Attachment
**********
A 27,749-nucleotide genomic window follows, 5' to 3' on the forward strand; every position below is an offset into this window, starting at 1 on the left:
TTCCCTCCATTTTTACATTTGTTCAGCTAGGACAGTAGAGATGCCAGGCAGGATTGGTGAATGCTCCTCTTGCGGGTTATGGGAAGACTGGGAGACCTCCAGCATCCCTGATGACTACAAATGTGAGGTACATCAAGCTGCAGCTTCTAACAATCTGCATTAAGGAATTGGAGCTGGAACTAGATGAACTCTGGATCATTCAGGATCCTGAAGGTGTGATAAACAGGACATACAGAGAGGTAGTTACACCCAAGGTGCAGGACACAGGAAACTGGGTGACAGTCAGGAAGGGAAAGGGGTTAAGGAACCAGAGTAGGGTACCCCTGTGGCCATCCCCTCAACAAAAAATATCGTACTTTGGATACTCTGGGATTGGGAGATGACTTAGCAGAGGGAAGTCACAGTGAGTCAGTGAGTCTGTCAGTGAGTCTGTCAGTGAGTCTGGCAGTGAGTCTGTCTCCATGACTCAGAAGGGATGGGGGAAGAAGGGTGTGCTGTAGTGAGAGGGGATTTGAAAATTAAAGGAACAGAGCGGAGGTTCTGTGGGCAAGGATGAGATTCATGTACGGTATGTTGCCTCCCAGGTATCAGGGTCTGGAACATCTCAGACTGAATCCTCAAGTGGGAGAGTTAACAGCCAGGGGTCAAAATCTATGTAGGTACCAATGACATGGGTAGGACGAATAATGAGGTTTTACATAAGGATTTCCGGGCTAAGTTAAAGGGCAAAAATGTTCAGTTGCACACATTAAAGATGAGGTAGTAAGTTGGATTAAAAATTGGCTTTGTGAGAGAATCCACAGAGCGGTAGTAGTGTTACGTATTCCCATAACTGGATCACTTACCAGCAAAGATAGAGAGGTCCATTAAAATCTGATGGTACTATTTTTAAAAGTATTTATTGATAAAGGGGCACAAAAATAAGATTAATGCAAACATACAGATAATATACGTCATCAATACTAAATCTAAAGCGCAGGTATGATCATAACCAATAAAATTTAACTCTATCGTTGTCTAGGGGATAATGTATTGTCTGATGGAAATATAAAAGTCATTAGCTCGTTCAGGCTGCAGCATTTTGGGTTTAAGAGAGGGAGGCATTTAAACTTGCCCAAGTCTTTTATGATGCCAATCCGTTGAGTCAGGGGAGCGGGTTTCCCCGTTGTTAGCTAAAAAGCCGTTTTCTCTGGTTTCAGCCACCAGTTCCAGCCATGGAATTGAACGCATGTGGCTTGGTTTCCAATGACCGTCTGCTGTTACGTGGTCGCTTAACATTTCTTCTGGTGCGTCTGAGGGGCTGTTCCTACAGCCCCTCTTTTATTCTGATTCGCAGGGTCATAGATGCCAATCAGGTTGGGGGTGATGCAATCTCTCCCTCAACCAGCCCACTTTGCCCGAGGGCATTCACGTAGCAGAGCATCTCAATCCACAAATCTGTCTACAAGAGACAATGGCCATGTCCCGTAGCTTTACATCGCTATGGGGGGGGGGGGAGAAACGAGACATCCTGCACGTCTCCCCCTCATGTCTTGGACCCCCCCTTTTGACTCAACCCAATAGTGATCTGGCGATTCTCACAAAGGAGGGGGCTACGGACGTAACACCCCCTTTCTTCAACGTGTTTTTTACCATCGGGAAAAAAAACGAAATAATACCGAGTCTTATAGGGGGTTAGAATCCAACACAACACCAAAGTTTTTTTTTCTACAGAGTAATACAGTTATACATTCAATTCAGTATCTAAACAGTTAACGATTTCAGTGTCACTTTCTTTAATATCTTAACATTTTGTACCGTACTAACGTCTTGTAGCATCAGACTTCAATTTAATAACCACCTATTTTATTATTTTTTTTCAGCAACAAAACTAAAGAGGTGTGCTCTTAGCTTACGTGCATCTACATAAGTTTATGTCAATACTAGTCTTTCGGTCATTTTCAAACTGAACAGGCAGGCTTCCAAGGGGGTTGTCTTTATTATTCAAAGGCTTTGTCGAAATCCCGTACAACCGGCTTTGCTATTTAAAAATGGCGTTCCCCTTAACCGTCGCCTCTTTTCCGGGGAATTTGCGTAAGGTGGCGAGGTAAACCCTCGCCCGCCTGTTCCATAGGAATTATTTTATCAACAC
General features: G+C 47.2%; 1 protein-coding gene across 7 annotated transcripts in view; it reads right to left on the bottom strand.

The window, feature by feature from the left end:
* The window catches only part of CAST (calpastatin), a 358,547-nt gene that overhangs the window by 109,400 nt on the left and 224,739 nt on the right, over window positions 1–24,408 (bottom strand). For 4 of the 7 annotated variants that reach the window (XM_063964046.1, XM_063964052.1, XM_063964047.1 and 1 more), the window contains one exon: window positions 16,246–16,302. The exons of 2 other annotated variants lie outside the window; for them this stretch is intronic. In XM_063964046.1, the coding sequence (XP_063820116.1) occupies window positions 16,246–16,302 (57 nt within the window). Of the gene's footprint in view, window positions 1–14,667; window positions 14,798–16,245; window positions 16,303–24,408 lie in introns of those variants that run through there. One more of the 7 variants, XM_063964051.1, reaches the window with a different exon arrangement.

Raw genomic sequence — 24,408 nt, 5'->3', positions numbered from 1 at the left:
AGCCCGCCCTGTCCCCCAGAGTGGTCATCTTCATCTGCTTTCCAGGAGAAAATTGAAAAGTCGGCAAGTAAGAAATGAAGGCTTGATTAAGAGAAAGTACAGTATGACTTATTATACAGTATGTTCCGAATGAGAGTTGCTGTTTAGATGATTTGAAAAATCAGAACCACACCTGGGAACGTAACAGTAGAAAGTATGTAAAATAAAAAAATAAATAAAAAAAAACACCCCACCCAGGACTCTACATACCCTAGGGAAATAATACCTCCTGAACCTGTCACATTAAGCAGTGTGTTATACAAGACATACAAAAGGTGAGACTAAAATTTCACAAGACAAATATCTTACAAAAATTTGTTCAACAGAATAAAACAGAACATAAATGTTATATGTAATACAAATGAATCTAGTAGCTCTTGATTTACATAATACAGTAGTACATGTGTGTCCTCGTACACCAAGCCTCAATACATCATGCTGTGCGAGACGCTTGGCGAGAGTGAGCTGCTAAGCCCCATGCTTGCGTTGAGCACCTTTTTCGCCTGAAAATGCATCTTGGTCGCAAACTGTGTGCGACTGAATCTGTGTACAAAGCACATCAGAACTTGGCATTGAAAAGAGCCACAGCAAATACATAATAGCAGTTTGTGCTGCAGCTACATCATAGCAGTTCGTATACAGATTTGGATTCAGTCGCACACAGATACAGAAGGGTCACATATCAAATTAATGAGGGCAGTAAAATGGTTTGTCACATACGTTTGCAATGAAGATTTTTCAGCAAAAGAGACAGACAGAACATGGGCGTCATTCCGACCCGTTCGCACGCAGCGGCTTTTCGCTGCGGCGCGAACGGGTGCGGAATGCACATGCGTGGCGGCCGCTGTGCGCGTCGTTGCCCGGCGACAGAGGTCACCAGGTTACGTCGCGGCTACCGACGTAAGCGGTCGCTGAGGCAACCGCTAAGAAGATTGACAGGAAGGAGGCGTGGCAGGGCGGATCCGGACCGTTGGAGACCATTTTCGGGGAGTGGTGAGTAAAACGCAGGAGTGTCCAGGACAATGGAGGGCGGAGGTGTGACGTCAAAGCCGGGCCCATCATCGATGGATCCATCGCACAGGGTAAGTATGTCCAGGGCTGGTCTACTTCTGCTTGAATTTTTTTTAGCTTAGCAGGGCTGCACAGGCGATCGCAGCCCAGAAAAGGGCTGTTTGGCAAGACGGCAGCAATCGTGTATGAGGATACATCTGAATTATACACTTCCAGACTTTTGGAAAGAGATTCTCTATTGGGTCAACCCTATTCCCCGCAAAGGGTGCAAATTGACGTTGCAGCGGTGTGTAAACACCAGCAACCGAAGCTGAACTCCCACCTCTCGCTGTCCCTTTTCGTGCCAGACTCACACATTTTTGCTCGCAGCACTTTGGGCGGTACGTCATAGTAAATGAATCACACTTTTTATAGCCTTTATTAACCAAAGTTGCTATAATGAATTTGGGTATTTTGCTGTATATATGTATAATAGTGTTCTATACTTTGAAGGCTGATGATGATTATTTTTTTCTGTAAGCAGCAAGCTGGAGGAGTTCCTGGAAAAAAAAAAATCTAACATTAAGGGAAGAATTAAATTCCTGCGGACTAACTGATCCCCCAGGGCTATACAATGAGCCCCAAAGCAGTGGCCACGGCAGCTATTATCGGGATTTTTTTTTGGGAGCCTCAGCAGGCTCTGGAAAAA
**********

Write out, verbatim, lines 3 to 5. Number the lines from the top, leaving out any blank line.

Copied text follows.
General features: G+C 47.2%; 1 protein-coding gene across 7 annotated transcripts in view; it reads right to left on the bottom strand.

The window, feature by feature from the left end:
* The window catches only part of CAST (calpastatin), a 358,547-nt gene that overhangs the window by 109,400 nt on the left and 224,739 nt on the right, over window positions 1–24,408 (bottom strand). For 4 of the 7 annotated variants that reach the window (XM_063964046.1, XM_063964052.1, XM_063964047.1 and 1 more), the window contains one exon: window positions 16,246–16,302. The exons of 2 other annotated variants lie outside the window; for them this stretch is intronic. In XM_063964046.1, the coding sequence (XP_063820116.1) occupies window positions 16,246–16,302 (57 nt within the window). Of the gene's footprint in view, window positions 1–14,667; window positions 14,798–16,245; window positions 16,303–24,408 lie in introns of those variants that run through there. One more of the 7 variants, XM_063964051.1, reaches the window with a different exon arrangement.